There came a point on the journey of the wise men when they needed more that the signs of nature to find the child whom they were seeking. When they came to Jerusalem they had to ask, “Where is the infant king of the Jews?” To make the last short step on their long journey, they needed more than the light of a star. They needed the light of the Scriptures. The chief priests and the scribes who knew the Scriptures were able to point them in the direction of Bethlehem. On our own journey towards the Lord, we too need the light of the Scriptures as well as the light of nature. The Scriptures are a fuller revelation of God than the natural world. It is in and through the Scriptures that we meet God in a special way and his Son. St. Jerome, one of the great saints of the church and a Scripture scholar of his time, said that ignorance of the Scriptures is ignorance of Christ. The Scriptures are human writings, a human word. But we believe that they are also God’s word, God’s word in human words. Through the Scriptures God speaks to us in a privileged way. He asks us to listen and to allow our lives to be shaped by what we hear. The wise men allowed themselves to be guided by the Scriptures, as well as by the star. They showed something of that responsiveness to God’s word to which we are all called.

Having been moved by the presence of God in nature and in the Scriptures, the wise men came face to face with God in a child. They did not worship the star; they did not even worship the Scriptures. But they did worship the child, because they recognized that here was Emmanuel, God-with-us. We too worship Emmanuel, and we do so in a special way every time we celebrate the Eucharist. As the wise men expressed their worship by offering the child their precious gifts, we express our own worship of the Lord in the Eucharist by offering him our lives. We give ourselves to him in response to his giving of himself to us as bread of life. The gospel reading tells us that, after worshipping the child, the wise men returned home by a different way. Their meeting with the infant king of the Jews somehow changed them. Our own worship of the Lord in the Eucharist will often prompt us to take a different path too. We come to the Eucharist open to being changed by the Holy Spirit. We are sent forth from the Eucharist to follow the way of the Lord more closely. We pray on this feast of the Epiphany that we would be as open to the Lord’s call as the wise men in today’s gospel reading.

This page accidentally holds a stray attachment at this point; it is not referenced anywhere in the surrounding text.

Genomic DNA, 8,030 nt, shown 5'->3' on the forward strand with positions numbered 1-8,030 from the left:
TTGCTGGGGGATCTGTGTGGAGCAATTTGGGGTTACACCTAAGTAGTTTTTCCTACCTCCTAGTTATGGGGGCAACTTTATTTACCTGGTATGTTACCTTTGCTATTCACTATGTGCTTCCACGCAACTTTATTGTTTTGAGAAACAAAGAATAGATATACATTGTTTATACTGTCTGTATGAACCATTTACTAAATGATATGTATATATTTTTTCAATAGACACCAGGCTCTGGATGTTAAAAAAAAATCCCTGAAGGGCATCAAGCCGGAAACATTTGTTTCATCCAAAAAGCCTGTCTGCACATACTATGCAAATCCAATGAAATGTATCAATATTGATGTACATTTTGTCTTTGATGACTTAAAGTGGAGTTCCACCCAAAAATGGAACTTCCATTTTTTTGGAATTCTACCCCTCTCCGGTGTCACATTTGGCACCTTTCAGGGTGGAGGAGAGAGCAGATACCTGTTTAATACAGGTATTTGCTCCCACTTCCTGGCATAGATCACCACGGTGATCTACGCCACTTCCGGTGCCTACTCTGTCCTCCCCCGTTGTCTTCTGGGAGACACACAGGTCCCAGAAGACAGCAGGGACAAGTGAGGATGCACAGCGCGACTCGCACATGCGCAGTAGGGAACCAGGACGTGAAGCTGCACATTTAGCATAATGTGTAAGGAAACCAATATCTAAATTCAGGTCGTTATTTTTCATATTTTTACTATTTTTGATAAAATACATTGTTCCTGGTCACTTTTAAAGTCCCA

Star Of Bethlehem (Liam Swords)

Nobody disputes the fact that Jesus Christ was born on Christmas day. But dating it is quite another matter. Historians have never been able to agree on the year Jesus was born. There is even less certainty about the day or the month. Oddly enough, almost the only scientific data they have to help them in their search is today’s star. Astronomers can, with reasonable accuracy, date the appearance of this star. Inter-stellar activity follows its own fixed rhythms and so the appearance of new stars in different regions can be determined by computation. Fact is stranger than fiction. That part of the Infancy Narrative one would be most tempted to discard as fairy-tale, turns out to be the only thing that is scientifically verifiable. Whatever else has changed since Christ was born, the sky at night remains the same. Star-gazers today can follow the same Star the Wise Men followed.